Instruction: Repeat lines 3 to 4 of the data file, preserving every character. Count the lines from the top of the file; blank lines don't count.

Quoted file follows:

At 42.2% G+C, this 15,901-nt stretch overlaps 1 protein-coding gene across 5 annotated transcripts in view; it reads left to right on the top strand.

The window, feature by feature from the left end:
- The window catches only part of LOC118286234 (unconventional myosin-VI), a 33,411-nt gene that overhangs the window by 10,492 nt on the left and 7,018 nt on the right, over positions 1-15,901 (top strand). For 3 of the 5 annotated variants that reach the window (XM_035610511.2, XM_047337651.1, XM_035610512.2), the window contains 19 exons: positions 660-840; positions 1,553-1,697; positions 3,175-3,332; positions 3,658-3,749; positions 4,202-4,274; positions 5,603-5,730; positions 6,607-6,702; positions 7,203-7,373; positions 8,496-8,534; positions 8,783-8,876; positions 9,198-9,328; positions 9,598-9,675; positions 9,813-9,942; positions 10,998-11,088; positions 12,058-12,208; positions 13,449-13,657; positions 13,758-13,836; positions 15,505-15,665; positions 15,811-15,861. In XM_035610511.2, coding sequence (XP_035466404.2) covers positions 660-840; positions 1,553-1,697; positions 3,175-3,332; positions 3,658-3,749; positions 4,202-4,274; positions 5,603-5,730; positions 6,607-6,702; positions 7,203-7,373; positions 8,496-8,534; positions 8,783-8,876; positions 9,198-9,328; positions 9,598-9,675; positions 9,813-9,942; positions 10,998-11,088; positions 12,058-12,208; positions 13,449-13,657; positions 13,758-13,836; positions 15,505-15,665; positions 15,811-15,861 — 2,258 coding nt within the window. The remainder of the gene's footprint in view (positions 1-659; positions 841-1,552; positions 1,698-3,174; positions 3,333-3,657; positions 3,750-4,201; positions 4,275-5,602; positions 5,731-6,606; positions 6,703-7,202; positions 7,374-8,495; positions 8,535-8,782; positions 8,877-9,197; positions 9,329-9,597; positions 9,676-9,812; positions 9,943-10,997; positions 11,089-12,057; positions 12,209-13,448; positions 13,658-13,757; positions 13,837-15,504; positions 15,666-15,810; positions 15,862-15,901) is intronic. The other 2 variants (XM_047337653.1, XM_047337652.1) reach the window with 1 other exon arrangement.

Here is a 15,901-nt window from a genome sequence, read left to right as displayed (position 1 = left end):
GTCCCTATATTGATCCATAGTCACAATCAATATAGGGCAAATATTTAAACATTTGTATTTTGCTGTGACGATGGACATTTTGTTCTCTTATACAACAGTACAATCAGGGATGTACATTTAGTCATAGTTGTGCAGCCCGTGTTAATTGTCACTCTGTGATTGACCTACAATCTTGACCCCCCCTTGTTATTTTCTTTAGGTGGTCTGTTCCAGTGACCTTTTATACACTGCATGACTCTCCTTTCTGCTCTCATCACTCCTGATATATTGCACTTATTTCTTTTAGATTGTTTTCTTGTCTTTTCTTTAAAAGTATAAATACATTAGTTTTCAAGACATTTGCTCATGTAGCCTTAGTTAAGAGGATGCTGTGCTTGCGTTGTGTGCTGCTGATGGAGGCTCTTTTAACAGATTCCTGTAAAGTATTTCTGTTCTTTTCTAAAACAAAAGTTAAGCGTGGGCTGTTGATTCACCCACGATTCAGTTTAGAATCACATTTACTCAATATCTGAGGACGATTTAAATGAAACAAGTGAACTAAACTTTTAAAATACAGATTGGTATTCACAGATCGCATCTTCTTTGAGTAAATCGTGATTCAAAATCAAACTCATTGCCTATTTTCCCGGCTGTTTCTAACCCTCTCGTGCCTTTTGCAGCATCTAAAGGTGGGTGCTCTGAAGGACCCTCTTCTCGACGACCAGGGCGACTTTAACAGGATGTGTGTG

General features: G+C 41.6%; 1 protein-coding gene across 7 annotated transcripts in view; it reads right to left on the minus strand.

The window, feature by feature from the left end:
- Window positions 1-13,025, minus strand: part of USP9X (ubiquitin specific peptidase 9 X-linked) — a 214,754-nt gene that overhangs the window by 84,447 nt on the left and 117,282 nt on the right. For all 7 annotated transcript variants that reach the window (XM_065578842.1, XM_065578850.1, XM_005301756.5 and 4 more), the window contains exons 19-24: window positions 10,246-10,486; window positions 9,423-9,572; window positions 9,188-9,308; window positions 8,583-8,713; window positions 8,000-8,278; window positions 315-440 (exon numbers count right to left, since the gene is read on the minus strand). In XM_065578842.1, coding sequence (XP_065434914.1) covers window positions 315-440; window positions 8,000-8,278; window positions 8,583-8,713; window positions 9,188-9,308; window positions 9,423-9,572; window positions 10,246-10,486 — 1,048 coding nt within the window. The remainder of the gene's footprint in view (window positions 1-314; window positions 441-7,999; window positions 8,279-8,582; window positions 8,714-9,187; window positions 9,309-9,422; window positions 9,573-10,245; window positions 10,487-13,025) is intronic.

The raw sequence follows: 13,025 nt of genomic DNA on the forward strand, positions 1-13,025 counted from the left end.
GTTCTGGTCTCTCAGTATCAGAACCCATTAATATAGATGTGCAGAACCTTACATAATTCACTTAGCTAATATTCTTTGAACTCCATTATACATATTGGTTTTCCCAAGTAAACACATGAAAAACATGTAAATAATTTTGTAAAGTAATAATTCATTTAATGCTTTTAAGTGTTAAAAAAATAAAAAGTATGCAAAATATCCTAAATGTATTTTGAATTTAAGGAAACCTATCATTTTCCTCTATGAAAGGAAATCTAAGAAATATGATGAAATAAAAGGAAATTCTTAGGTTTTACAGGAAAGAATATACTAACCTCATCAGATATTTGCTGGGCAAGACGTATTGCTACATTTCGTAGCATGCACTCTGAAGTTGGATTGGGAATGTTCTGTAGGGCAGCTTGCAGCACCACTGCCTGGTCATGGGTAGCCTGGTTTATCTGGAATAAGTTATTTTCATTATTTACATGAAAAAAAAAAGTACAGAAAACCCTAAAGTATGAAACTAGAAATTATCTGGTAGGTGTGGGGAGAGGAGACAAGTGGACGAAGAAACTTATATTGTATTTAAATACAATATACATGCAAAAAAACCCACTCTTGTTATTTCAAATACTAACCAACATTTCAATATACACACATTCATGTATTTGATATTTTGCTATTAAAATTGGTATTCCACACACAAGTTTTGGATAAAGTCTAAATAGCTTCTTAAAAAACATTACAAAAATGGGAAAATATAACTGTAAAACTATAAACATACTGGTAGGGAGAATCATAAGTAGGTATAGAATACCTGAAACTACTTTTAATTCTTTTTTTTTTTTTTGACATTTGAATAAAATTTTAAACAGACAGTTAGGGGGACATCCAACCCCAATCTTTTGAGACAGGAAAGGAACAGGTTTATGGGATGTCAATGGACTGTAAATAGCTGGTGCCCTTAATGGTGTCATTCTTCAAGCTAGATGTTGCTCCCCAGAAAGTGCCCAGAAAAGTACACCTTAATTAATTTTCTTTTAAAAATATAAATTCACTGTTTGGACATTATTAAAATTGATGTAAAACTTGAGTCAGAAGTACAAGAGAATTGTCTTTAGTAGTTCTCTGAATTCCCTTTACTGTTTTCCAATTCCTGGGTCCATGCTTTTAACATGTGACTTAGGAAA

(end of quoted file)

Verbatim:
- The window catches only part of LOC118286234 (unconventional myosin-VI), a 33,411-nt gene that overhangs the window by 10,492 nt on the left and 7,018 nt on the right, over positions 1-15,901 (top strand). For 3 of the 5 annotated variants that reach the window (XM_035610511.2, XM_047337651.1, XM_035610512.2), the window contains 19 exons: positions 660-840; positions 1,553-1,697; positions 3,175-3,332; positions 3,658-3,749; positions 4,202-4,274; positions 5,603-5,730; positions 6,607-6,702; positions 7,203-7,373; positions 8,496-8,534; positions 8,783-8,876; positions 9,198-9,328; positions 9,598-9,675; positions 9,813-9,942; positions 10,998-11,088; positions 12,058-12,208; positions 13,449-13,657; positions 13,758-13,836; positions 15,505-15,665; positions 15,811-15,861. In XM_035610511.2, coding sequence (XP_035466404.2) covers positions 660-840; positions 1,553-1,697; positions 3,175-3,332; positions 3,658-3,749; positions 4,202-4,274; positions 5,603-5,730; positions 6,607-6,702; positions 7,203-7,373; positions 8,496-8,534; positions 8,783-8,876; positions 9,198-9,328; positions 9,598-9,675; positions 9,813-9,942; positions 10,998-11,088; positions 12,058-12,208; positions 13,449-13,657; positions 13,758-13,836; positions 15,505-15,665; positions 15,811-15,861 — 2,258 coding nt within the window. The remainder of the gene's footprint in view (positions 1-659; positions 841-1,552; positions 1,698-3,174; positions 3,333-3,657; positions 3,750-4,201; positions 4,275-5,602; positions 5,731-6,606; positions 6,703-7,202; positions 7,374-8,495; positions 8,535-8,782; positions 8,877-9,197; positions 9,329-9,597; positions 9,676-9,812; positions 9,943-10,997; positions 11,089-12,057; positions 12,209-13,448; positions 13,658-13,757; positions 13,837-15,504; positions 15,666-15,810; positions 15,862-15,901) is intronic. The other 2 variants (XM_047337653.1, XM_047337652.1) reach the window with 1 other exon arrangement.

Here is a 15,901-nt window from a genome sequence, read left to right as displayed (position 1 = left end):